TOPEKA - Leaving home and entering college, the workplace, the military or some other endeavor as a young adult can be an intimidating transition. But for youth who don’t have the support of a family, facing realities of being an adult can be especially difficult. This week, at Washburn University in Topeka, dozens of youth in foster care took part in a summer conference to learn how to become independent. The conference wrapped up this afternoon.
“This is an event I look forward to every year,” said Kansas Department for Children and Families (DCF) Secretary Phyllis Gilmore. “It’s a great opportunity for our staff to connect with older youth, learn their stories, find out how we can help them and encourage them on their journey to independence.”
Secretary Gilmore spoke to approximately 100 older youth on Wednesday, July 26. She recognized the recent high school graduates, asking each about their goals for the future. The Secretary also offered an inspirational message about how, despite their difficult starts in life, they are of value and full of potential.
Every year, approximately 350 youth age out of the Kansas foster care system. They are offered a wide range of services through DCF’s Independent Living program. Most recently, many older youth attended computer camps throughout the state, where they each received a day of instruction and computers and printers to prepare them for school and employment.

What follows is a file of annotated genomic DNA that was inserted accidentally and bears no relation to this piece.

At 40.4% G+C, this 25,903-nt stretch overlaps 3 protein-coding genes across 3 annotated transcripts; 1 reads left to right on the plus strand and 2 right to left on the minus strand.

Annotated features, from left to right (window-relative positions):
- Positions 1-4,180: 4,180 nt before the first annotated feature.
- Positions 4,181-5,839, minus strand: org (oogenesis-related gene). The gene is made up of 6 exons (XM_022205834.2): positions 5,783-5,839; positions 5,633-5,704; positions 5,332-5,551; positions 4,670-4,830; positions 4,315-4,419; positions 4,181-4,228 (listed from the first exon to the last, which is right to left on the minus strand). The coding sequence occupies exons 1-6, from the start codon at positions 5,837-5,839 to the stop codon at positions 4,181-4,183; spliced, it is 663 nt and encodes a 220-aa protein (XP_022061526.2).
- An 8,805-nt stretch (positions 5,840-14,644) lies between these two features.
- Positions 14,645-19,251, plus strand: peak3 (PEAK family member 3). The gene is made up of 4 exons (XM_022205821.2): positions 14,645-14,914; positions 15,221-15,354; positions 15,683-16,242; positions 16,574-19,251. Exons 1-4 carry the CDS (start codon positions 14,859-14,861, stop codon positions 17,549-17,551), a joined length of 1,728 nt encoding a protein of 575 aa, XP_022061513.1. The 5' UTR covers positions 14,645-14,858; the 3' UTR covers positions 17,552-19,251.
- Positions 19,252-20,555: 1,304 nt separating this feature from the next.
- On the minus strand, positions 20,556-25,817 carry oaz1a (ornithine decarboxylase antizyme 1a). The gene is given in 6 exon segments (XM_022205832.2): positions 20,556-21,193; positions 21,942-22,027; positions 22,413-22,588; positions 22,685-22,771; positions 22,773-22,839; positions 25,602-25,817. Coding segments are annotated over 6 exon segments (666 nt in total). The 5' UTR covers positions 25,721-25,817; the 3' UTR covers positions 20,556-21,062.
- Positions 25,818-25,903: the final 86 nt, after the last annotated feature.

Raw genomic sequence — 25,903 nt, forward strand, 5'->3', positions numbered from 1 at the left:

Older youth who age out of foster care are also encouraged to participate in the Kansas Youth Advisory Council (KYAC), which is a partner to DCF to advise on issues of concern related to foster care. KYAC members include youth currently in care and those who have recently aged out of the system. The summer conference, this week, was largely designed by KYAC members, and is held each July at Washburn University. The conference is sponsored by DCF, and included this year, workshops and speakers, as well as games, crafts and activities.
“This conference is beneficial to those who come. We received hygiene bags, pillows and blankets and I know people who don’t have that,” said Shaileigh Piepmeier, a conference attendee who has aged out of foster care. “The conference also provides structure, not only for those in foster care, but people my age too. They can know that this is solid and that it’s going to be here and that they can look forward to it every summer.”
Some of the workshops that the youth could attend included instructions on filing incoming taxes, financial budgeting, interviewing for jobs, completing college and scholarship applications, self-defense, cooking and sewing.
To learn more about the services offered to youth from foster care, visit www.dcf.ks.gov.